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Irinotecan/Cisplatin Followed by 5-FU/ Paclitaxel/Radiotherapy and Surgery in Esophageal Cancer

Irinotecan/Cisplatin Followed by 5-FU/ Paclitaxel/Radiotherapy and Surgery in Esophageal Cancer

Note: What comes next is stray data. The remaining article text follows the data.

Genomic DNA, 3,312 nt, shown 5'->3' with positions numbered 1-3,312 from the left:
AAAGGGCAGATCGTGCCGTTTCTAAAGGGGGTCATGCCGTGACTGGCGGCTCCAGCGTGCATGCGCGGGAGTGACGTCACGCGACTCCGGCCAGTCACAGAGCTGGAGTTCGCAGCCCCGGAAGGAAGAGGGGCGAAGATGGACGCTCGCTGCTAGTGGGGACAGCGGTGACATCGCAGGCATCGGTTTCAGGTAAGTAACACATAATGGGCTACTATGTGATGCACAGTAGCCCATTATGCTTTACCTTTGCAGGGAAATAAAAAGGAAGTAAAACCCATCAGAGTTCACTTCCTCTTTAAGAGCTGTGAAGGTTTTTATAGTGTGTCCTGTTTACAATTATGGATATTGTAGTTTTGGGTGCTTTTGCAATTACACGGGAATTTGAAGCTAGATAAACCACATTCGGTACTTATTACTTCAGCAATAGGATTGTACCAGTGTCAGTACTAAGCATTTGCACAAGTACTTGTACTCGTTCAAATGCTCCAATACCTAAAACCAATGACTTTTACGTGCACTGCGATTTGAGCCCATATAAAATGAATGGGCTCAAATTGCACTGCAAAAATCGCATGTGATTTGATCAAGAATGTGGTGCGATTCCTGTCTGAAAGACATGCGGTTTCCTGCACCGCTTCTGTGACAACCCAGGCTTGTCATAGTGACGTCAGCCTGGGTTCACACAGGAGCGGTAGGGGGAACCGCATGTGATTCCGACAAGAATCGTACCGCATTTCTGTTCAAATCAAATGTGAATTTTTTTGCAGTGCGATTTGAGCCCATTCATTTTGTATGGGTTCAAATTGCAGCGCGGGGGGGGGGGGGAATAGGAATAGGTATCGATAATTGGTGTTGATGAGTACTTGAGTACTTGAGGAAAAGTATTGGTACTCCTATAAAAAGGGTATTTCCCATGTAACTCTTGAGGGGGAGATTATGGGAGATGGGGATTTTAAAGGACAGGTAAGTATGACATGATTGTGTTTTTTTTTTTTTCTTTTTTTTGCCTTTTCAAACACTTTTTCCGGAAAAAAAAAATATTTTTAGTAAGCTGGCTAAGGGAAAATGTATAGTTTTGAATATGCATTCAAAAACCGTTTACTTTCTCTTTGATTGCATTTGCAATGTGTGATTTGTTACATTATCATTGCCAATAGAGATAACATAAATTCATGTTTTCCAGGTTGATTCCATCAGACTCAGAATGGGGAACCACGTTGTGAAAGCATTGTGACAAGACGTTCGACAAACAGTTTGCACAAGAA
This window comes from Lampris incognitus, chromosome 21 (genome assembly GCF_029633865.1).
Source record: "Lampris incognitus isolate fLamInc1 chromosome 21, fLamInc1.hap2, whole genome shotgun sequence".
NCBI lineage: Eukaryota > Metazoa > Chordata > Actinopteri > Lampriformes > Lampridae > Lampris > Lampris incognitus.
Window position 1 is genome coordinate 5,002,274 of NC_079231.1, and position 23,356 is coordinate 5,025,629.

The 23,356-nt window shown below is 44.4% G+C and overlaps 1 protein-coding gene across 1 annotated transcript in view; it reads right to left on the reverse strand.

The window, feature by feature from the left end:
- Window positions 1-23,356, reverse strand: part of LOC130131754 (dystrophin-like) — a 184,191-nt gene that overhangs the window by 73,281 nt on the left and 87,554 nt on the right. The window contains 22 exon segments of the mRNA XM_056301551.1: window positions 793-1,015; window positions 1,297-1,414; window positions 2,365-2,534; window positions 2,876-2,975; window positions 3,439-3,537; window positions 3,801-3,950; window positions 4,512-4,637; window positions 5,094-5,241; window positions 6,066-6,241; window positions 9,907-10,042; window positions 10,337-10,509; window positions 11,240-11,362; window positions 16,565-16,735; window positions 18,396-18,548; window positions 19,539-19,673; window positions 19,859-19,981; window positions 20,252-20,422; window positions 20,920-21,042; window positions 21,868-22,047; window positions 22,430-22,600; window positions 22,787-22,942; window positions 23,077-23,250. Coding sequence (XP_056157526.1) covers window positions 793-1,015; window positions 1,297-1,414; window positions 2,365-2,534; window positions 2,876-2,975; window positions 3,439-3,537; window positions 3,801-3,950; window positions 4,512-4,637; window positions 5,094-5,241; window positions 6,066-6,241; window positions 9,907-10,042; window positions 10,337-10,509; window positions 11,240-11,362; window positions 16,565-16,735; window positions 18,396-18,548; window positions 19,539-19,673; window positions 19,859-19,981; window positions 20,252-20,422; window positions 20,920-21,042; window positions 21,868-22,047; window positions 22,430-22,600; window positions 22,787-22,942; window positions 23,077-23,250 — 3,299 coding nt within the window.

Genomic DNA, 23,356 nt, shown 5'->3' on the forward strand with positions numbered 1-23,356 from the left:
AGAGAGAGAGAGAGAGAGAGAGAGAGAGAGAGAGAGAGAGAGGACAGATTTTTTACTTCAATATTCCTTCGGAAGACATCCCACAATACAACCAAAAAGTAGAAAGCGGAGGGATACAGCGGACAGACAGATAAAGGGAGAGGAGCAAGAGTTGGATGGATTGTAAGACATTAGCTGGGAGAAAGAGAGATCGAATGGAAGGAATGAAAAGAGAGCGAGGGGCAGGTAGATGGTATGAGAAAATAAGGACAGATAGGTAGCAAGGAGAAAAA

ABSTRACT: Local-regional carcinoma of the esophagus is often diagnosed in advanced stages because the diagnosis is established when symptoms are severe. The prognosis of patients with local-regional carcinoma of the esophagus continues to be grim. While preoperative chemoradiotherapy increases the fraction of patients who achieve pathologic complete response, that percentage is approximately 25%. In an attempt to increase the number of patients with either no cancer in the surgical specimen or only microscopic cancer, we adopted a three-step strategy. The current study utilized up to two 6-week cycles of induction chemotherapy with irinotecan (CPT-11, Camptosar) and cisplatin as step 1. This was followed by concurrent radiotherapy and chemotherapy with continuous infusion fluorouracil (5-FU) and paclitaxel as step 2. Once the patients recovered from chemoradiotherapy, a preoperative evaluation was performed and surgery was attempted. All patients signed an informed consent prior to their participation on the study. A total of 43 patients were enrolled. The baseline endoscopic ultrasonography revealed that 36 patients had a T3 tumor, five patients had a T2 tumor, and two had a T1 tumor. Twenty-seven patients had node-positive cancer (N1). Thirty-nine (91%) of the 43 patients underwent surgery; all had an R0 (curative) resection. A pathologic complete response was noted in 12 of the 39 patients. In addition, 17 patients had only microscopic (< 10%) viable cancer in the specimen. Therefore, a significant pathologic response was seen in 29 (74%) of 39 taken to surgery or 29 (67%) of all 43 patients enrolled on the study. With a median follow up beyond 25 months, 20 patients remain alive and 12 patients remain free of cancer. Our preliminary data suggest that the proportion of patients with significant pathologic response can be increased by using the three-step strategy.